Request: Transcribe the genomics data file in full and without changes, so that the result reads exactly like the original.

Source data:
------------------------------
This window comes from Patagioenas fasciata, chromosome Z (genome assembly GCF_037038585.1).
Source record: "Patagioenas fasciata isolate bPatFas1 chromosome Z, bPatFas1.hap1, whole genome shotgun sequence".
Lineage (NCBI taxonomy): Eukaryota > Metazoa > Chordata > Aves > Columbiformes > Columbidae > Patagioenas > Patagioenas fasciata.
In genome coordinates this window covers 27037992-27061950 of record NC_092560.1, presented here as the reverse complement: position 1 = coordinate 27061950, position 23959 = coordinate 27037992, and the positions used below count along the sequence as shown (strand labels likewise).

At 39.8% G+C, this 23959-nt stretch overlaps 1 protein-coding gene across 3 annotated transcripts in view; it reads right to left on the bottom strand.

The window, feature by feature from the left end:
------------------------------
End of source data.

This window comes from Patagioenas fasciata, chromosome Z (genome assembly GCF_037038585.1).
Source record: "Patagioenas fasciata isolate bPatFas1 chromosome Z, bPatFas1.hap1, whole genome shotgun sequence".
Lineage (NCBI taxonomy): Eukaryota > Metazoa > Chordata > Aves > Columbiformes > Columbidae > Patagioenas > Patagioenas fasciata.
In genome coordinates this window covers 27037992-27061950 of record NC_092560.1, presented here as the reverse complement: position 1 = coordinate 27061950, position 23959 = coordinate 27037992, and the positions used below count along the sequence as shown (strand labels likewise).

At 39.8% G+C, this 23959-nt stretch overlaps 1 protein-coding gene across 3 annotated transcripts in view; it reads right to left on the bottom strand.

The window, feature by feature from the left end: